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Outside

Outside by Sarah James

Last summer school holidays I conducted an experiment. I decided that every hour to an hour and a half I was going to go for a walk in the forest for fifteen minutes. I knew that walking was good for me, I knew that moving frequently was good for me but I wanted to see what sort of impact the forest would have on me if I consistently spent time in it through the day.

I’m fortunate where I live. The forest is only a hop skip and a jump from our back door so my commitment to getting out in the forest six to eight times a day was doable. I took my shoes and sunglasses off in an effort to experience the forest exactly as it was without any filters. At first it was a challenge and I had to make myself go. Not for my morning walk which had been a ritual forever and I loved, but once that was done my mind and body were so accustomed to that being it, time in the forest over for the day, that I had to cajole them into going back out.

After the first few days my feet and legs were sore and I was still having to make myself get out there but something was starting to change. It was almost as if my body was resetting its clock and when the time came around to get up and go again I was standing up before I was even aware that an hour and a half had passed and my body being drawn outside.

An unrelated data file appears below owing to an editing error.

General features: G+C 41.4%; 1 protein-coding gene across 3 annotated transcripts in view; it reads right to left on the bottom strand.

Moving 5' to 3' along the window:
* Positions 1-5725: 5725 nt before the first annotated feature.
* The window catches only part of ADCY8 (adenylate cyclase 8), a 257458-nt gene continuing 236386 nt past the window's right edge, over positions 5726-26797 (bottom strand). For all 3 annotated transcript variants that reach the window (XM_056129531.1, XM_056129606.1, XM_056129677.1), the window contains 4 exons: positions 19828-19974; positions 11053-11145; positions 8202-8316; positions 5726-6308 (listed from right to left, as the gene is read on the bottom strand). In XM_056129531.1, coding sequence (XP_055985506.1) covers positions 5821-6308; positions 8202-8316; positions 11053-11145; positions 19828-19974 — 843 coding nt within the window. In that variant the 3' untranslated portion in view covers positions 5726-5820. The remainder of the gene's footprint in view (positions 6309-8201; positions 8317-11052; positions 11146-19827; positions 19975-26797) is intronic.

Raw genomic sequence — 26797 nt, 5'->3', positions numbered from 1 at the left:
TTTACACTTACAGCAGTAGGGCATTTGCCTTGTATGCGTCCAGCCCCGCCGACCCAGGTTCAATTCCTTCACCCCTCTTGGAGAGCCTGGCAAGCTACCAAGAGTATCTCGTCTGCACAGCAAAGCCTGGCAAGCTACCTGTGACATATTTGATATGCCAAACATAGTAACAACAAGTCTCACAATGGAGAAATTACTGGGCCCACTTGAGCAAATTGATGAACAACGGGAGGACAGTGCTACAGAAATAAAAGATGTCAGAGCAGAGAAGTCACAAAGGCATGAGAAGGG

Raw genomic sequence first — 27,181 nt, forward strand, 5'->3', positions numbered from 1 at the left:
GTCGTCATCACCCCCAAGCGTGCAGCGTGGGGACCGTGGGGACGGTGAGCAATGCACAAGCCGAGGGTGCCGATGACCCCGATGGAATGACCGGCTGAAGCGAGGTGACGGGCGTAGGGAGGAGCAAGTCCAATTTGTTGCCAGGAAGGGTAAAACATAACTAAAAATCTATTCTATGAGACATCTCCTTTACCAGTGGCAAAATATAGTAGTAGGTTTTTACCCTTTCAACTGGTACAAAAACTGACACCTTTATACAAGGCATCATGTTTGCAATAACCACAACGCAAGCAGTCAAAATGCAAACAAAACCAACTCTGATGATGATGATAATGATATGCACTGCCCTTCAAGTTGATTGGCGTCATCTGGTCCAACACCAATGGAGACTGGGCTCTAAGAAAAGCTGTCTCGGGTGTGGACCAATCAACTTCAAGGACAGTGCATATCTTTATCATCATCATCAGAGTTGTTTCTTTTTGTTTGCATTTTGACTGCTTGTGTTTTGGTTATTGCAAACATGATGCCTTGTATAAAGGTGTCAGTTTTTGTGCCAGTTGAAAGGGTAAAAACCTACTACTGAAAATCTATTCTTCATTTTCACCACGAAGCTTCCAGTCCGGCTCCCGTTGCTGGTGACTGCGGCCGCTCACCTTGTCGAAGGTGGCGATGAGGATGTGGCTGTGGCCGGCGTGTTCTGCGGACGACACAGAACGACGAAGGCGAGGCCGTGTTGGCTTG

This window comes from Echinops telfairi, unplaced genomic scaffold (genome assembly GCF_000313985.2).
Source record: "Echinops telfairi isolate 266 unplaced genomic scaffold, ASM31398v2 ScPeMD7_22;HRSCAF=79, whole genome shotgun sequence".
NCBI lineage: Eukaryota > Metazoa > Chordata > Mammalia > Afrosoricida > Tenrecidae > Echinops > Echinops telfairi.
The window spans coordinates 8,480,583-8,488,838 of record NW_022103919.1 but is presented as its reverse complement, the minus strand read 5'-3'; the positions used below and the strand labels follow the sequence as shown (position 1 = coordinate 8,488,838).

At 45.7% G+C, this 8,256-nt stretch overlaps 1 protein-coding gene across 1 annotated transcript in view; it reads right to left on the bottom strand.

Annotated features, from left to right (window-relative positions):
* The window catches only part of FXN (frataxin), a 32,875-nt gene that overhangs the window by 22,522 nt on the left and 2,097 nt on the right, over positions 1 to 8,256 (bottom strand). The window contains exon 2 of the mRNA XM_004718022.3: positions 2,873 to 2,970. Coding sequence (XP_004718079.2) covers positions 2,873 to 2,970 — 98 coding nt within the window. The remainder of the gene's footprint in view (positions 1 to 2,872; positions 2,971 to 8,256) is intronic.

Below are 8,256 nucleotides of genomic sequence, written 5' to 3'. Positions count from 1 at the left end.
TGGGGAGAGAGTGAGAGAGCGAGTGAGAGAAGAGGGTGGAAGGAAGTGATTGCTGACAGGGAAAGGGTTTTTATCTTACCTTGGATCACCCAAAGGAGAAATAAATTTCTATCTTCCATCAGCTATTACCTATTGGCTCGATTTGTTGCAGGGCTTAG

By the end of the first week I was aware of a desire building inside me to be in the forest. I no longer had to make myself go. I wanted to be there, even if it was only to sit still. To hear the birds and the breath of the trees as the breeze passed through them.

By the end of the second week I realised that the forest was having an impact on me. It was making me happy. It was consuming my stress and leaving peace in the centre of my chest. It was stilling my mind and leaving a settled clarity. My breath was slower and longer and the sense of peace came with me into my day when I left the forest behind.

I noticed the more often I visited the forest the more I wanted to stay. Things seemed to be being reversed. Now I had to make myself leave the forest and go back to my desk. Now I had to make myself stay at my desk until it was time to get up and go to the forest. It was as if the forest was revealing a whole new part of me that I’d never even knew existed; a part of me that was connected to everything, a part of me that lived always in peace.

So if your stress levels are too high and the desk job is getting you down, go and see if you can find a tree to hug, a tree that you can come back to again and again and again.

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